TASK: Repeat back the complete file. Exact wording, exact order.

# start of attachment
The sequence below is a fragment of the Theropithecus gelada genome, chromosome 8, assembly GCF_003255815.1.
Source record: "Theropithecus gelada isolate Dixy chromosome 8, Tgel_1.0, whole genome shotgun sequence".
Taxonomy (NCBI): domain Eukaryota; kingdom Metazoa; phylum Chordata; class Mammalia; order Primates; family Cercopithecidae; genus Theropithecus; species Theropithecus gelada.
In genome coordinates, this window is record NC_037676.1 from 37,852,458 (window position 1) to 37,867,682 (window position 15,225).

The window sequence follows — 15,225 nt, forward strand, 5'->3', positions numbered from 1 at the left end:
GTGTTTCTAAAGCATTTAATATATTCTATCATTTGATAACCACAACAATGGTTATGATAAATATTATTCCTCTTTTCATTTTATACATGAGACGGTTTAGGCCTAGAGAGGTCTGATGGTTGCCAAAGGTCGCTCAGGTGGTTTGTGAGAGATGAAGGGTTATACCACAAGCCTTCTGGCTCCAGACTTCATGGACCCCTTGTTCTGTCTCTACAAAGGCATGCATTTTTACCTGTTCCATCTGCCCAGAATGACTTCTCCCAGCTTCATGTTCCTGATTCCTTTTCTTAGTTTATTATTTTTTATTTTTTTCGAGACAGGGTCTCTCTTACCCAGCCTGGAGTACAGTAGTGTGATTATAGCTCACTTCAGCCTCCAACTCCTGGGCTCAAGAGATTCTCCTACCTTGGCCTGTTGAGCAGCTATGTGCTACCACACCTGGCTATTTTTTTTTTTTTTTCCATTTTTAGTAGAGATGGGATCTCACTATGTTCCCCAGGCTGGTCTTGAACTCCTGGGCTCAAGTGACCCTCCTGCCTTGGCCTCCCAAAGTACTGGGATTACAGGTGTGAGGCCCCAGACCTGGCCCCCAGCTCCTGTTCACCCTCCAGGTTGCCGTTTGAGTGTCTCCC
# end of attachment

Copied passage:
The sequence below is a fragment of the Theropithecus gelada genome, chromosome 8, assembly GCF_003255815.1.
Source record: "Theropithecus gelada isolate Dixy chromosome 8, Tgel_1.0, whole genome shotgun sequence".
Taxonomy (NCBI): domain Eukaryota; kingdom Metazoa; phylum Chordata; class Mammalia; order Primates; family Cercopithecidae; genus Theropithecus; species Theropithecus gelada.
In genome coordinates, this window is record NC_037676.1 from 37,852,458 (window position 1) to 37,867,682 (window position 15,225).

The window sequence follows — 15,225 nt, forward strand, 5'->3', positions numbered from 1 at the left end:
GTGTTTCTAAAGCATTTAATATATTCTATCATTTGATAACCACAACAATGGTTATGATAAATATTATTCCTCTTTTCATTTTATACATGAGACGGTTTAGGCCTAGAGAGGTCTGATGGTTGCCAAAGGTCGCTCAGGTGGTTTGTGAGAGATGAAGGGTTATACCACAAGCCTTCTGGCTCCAGACTTCATGGACCCCTTGTTCTGTCTCTACAAAGGCATGCATTTTTACCTGTTCCATCTGCCCAGAATGACTTCTCCCAGCTTCATGTTCCTGATTCCTTTTCTTAGTTTATTATTTTTTATTTTTTTCGAGACAGGGTCTCTCTTACCCAGCCTGGAGTACAGTAGTGTGATTATAGCTCACTTCAGCCTCCAACTCCTGGGCTCAAGAGATTCTCCTACCTTGGCCTGTTGAGCAGCTATGTGCTACCACACCTGGCTATTTTTTTTTTTTTTTCCATTTTTAGTAGAGATGGGATCTCACTATGTTCCCCAGGCTGGTCTTGAACTCCTGGGCTCAAGTGACCCTCCTGCCTTGGCCTCCCAAAGTACTGGGATTACAGGTGTGAGGCCCCAGACCTGGCCCCCAGCTCCTGTTCACCCTCCAGGTTGCCGTTTGAGTGTCTCCC